OnGrid is excited to support energy storage modeling in the new upcoming OnGrid software.
Why energy storage?
1. Commercial demand charges.
While solar can significantly reduce demand charges when the utility customer’s usage profile lines up with the solar generation profile, we can’t model this savings with the same confidence that we can model energy-charge savings. This is because the demand charge is based entirely on the single 15-minute window with highest load…and stuff happens (clouds, high evening loads, grid fluctuations causing inverters to temporarily turn off).
Energy storage working in tandem with PV gives us the needed control to confidently project demand-charge savings. In some cases, this makes for a much more compelling investment opportunity than solar alone.
2. Utility resistance
Distributed solar without storage is a valuable contribution to the grid when effectively leveraged by utilities. But instead of embracing the new distributed-energy paradigm through bold transition to smarter technology and price signals, many utilities are maneuvering to entrench the old paradigm through lobbying efforts and media / smear campaigns (old paradigm: one-way power flow, with the utility in control and customers as captured passive consumers). Utilities are now taking distributed solar seriously, and campaigns against solar are well organized and funded. Many policymakers and citizens have been convinced that distributed solar is essentially a transfer of wealth from the poor and elderly to the liberal elite. Around the country, distributed-solar export credits are declining.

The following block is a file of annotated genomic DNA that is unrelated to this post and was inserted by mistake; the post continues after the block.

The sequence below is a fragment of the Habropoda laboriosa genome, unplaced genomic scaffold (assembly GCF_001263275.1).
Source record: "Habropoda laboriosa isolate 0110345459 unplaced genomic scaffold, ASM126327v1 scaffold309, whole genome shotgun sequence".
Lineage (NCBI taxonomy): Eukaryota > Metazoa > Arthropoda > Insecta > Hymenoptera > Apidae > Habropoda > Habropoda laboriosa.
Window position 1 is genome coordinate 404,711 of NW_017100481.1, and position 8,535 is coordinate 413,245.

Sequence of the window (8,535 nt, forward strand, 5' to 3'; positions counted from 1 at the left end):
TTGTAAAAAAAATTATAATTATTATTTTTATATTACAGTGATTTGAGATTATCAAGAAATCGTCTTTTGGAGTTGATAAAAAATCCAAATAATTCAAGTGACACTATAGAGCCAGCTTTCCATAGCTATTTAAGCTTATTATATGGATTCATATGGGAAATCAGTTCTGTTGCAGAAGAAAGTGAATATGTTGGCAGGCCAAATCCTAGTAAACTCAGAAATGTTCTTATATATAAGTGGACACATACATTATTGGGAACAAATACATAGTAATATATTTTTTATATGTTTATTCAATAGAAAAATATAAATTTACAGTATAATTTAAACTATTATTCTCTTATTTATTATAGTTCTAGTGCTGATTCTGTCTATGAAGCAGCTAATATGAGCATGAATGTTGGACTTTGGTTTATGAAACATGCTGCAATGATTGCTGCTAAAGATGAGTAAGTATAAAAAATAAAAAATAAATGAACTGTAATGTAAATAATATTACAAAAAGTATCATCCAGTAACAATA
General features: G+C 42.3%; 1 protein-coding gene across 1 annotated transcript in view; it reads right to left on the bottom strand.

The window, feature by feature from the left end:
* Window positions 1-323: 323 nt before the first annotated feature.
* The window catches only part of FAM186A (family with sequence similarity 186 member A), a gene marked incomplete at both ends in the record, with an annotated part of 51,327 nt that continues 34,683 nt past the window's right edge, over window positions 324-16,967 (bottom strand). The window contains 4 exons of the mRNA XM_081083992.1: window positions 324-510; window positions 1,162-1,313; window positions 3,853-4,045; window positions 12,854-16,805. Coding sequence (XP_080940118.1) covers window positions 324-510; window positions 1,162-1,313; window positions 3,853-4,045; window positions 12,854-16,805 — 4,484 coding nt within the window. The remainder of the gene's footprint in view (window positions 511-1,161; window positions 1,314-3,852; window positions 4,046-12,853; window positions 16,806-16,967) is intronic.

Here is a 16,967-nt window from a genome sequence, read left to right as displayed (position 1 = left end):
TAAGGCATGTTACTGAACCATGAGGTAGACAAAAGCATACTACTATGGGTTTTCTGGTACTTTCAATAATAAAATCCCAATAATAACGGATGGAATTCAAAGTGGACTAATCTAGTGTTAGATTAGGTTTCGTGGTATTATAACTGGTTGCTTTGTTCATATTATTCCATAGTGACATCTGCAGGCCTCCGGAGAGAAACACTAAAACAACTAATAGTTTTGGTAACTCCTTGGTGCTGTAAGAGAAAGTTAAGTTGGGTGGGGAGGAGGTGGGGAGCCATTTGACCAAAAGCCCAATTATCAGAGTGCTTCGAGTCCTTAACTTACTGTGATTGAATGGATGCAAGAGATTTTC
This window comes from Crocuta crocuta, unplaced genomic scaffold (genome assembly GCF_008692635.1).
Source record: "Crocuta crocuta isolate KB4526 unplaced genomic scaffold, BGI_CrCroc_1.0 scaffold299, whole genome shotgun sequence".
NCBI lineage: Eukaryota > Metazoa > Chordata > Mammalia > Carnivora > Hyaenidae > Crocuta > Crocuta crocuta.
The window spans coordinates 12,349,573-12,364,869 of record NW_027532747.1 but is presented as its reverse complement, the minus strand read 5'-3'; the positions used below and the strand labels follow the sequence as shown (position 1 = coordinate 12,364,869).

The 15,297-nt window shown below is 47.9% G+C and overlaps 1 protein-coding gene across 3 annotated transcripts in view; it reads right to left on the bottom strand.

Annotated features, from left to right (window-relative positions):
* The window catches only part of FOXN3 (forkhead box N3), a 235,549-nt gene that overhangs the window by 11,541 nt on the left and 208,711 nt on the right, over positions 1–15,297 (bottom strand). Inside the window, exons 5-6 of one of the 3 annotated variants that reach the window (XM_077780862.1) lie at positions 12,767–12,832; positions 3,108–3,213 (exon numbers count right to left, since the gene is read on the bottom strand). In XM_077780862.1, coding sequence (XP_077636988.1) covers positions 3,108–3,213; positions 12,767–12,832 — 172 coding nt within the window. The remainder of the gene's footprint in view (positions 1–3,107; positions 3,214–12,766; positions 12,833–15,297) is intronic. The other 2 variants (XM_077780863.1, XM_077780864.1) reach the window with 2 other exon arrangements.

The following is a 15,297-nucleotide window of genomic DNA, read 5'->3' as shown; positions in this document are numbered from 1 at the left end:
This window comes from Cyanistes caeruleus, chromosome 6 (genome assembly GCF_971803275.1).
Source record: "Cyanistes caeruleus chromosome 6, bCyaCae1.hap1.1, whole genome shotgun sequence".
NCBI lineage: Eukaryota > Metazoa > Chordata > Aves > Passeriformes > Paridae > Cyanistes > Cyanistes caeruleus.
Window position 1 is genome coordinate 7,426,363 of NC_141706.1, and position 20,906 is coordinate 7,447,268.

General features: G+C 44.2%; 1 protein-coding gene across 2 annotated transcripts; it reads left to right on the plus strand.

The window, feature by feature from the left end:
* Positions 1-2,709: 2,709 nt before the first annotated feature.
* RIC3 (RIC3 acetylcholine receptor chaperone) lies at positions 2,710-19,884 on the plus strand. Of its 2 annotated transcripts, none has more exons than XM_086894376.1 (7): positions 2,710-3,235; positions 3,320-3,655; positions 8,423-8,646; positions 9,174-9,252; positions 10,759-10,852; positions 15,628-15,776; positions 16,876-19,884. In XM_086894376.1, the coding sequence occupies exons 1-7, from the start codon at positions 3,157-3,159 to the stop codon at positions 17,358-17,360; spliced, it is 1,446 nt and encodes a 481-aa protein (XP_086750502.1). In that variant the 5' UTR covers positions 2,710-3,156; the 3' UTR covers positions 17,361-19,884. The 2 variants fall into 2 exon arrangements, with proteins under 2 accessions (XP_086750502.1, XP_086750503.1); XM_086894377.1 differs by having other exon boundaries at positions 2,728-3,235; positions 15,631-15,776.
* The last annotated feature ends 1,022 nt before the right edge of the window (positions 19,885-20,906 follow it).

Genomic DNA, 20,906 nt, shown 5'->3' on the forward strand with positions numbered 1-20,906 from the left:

We can’t win with technology alone. For example, no technology can offset an electric bill based 100% on fixed charges. We need to engage more than ever on policy and advocacy at all levels (thanks CALSEIA for leadership in California). With that said, energy storage is a critical hedge in an increasingly-volatile market. With time-of-use peak windows shifting outside the solar window, energy storage can bridge the gap by storing solar generation for use or export during the peak window (“energy arbitrage”). A worst-case scenario is a utility giving no credit to exported solar — as the cost of energy storage continues to come down, “zero export” strategies are becomming increasingly economical where grid electricity is expensive.
3. Ancillary services
Distributed energy storage can help utilities and grid operators manage grid frequency and voltage (avoiding expensive infrastructure upgrades). It’ll be a while before these markets are mature and stable, but this could become a significant source of revenue for your energy-storage customers (most likely through a Distributed Energy Resource Aggregation platform).
OnGrid and energy storage
OnGrid will support energy storage modeling.
Going further, OnGrid won’t be satisfied until we can give you the most diligent, versatile, and user friendly energy-storage modeling software on the planet. We’ve established a strong foundation in the new OnGrid software (currently in beta), with interval data modeling and historical-bill verification at its core. We’re building it out as quickly as we can.
We first need to fully support solar modeling, so we can’t yet give a timeline for energy-storage modeling. But let’s please talk if you’re already comfortable with energy storage modeling — it might be practical for you to leverage the beta sooner than later for your storage modeling work.
The new OnGrid software is all about making it easier, faster, and more enjoyable for you to prepare the most compelling and trust-building financial presentations.
Michael Bishop, 7/14/17